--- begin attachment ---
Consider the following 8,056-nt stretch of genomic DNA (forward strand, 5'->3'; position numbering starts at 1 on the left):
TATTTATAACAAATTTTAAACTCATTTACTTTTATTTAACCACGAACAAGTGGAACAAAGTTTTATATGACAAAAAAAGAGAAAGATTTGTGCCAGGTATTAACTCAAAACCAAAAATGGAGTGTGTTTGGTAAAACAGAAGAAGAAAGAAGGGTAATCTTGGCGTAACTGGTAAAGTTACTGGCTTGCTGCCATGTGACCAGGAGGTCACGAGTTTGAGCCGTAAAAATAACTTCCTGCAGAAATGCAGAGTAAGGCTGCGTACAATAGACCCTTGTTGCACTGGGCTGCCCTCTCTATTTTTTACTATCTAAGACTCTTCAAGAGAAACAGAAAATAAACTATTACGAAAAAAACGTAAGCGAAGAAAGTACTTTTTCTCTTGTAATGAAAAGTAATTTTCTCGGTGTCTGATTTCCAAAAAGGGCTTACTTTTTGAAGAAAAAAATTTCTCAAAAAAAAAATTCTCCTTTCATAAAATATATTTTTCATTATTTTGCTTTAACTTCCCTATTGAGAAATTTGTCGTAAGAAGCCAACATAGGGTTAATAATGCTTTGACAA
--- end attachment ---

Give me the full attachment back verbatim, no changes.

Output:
Consider the following 8,056-nt stretch of genomic DNA (forward strand, 5'->3'; position numbering starts at 1 on the left):
TATTTATAACAAATTTTAAACTCATTTACTTTTATTTAACCACGAACAAGTGGAACAAAGTTTTATATGACAAAAAAAGAGAAAGATTTGTGCCAGGTATTAACTCAAAACCAAAAATGGAGTGTGTTTGGTAAAACAGAAGAAGAAAGAAGGGTAATCTTGGCGTAACTGGTAAAGTTACTGGCTTGCTGCCATGTGACCAGGAGGTCACGAGTTTGAGCCGTAAAAATAACTTCCTGCAGAAATGCAGAGTAAGGCTGCGTACAATAGACCCTTGTTGCACTGGGCTGCCCTCTCTATTTTTTACTATCTAAGACTCTTCAAGAGAAACAGAAAATAAACTATTACGAAAAAAACGTAAGCGAAGAAAGTACTTTTTCTCTTGTAATGAAAAGTAATTTTCTCGGTGTCTGATTTCCAAAAAGGGCTTACTTTTTGAAGAAAAAAATTTCTCAAAAAAAAAATTCTCCTTTCATAAAATATATTTTTCATTATTTTGCTTTAACTTCCCTATTGAGAAATTTGTCGTAAGAAGCCAACATAGGGTTAATAATGCTTTGACAA